Supporting two of his officers accused of attacking an African American councilman, Philadelphia police sergeant Eddie North is named in a conspiracy, leading him to suspect that someone is impersonating police officers. - (Baker & Taylor)
Supporting two of his officers who have been accused of attacking an African-American councilman, Philadelphia police sergeant Eddie North is named in a conspiracy, prompting him to investigate suspicions that someone is impersonating police officers. 25,000 first printing. - (Baker & Taylor)
With Four to Midnight, award-winning crime reporter Scott Flander, author of the critically acclaimed novel Sons of the City, returns with a second explosive novel of justice, politics, and race featuring Sergeant Eddie North.
When a black city councilman is badly beaten on a West Philadelphia street and blames two of Eddie's best cops, they deny it. Called to the scene, Eddie -- uncertain of what really happened -- decides to back his men and finds himself accused of a conspiracy to cover up the truth. The media, the politicians, and the public are outraged. And then a man in a black ski mask begins a campaign to assassinate cops.
As Eddie races to learn what was really behind the beating, more trouble erupts. A fellow sergeant has taken advantage of the tension in the city and formed a ring of corrupt officers that includes one of the two cops for whom Eddie is risking everything.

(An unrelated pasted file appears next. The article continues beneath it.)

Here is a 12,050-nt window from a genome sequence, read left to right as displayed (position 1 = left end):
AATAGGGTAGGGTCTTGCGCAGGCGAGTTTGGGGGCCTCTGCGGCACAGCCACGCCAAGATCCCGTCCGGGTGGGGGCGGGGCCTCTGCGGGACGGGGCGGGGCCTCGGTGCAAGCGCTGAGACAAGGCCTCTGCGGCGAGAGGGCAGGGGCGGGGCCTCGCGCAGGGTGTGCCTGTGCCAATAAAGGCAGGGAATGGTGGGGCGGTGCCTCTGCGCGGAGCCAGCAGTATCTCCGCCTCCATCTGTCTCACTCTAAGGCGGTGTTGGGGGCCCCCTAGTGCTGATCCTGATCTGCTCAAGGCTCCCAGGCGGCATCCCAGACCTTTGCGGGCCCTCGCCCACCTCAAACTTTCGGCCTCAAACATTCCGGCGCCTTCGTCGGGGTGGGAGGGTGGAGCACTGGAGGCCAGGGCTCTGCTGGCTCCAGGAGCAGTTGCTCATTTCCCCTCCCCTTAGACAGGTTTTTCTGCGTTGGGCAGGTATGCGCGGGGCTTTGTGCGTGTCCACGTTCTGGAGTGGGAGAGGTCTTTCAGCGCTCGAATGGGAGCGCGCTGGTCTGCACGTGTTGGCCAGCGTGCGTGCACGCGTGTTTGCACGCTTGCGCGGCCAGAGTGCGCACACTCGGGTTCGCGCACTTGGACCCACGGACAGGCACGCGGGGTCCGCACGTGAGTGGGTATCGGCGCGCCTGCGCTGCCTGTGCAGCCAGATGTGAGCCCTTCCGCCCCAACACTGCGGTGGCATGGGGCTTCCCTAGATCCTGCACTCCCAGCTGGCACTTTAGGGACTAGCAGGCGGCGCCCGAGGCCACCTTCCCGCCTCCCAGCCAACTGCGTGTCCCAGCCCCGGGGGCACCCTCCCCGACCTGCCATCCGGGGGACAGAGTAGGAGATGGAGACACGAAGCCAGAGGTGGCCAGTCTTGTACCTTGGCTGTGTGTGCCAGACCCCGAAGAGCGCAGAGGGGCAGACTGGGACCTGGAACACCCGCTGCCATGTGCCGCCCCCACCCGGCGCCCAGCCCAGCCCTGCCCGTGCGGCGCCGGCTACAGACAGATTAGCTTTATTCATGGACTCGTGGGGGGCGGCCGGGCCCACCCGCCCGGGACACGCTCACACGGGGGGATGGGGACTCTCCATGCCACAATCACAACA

The widening conflict between the police and the black community is mirrored by the battle of cop against cop. And with the stakes so high, there are no winners ... just those strong enough -- and lucky enough -- to survive.
Masterfully plotted and delivered in evocative prose, Four to Midnight is a riveting story of how hard it is to do the right thing in the midst of a raging battle to maintain brotherhood and morality in a city under siege from within.
- (Blackwell North Amer
This complex and riveting procedural centers on the issue of racism among cops--both real racism and that manufactured by others for political gain. Sergeant Eddie North narrates the aftermath of "the call," police terminology for an incident that changes a cop's life forever. In his case, the call is to a West Philadelphia alley where a black city councilman has been severely beaten. The councilman accuses two of North's men of the crime. North sticks with his cops, drawing a hailstorm of media criticism. Flander's depiction of a city set afire by the issue of race is very convincing, reminiscent, in its hard-edged reportorial style, of Wolfe's Bonfire of the Vanities. Flander is evenhanded in his treatment of the highly charged topic. He shows the race card being played, but he also portrays a ring of corrupt cops. And he twists the tension even more by introducing a serial cop killer. Compelling. ((Reviewed July 2003)) Copyright 2003 Booklist Reviews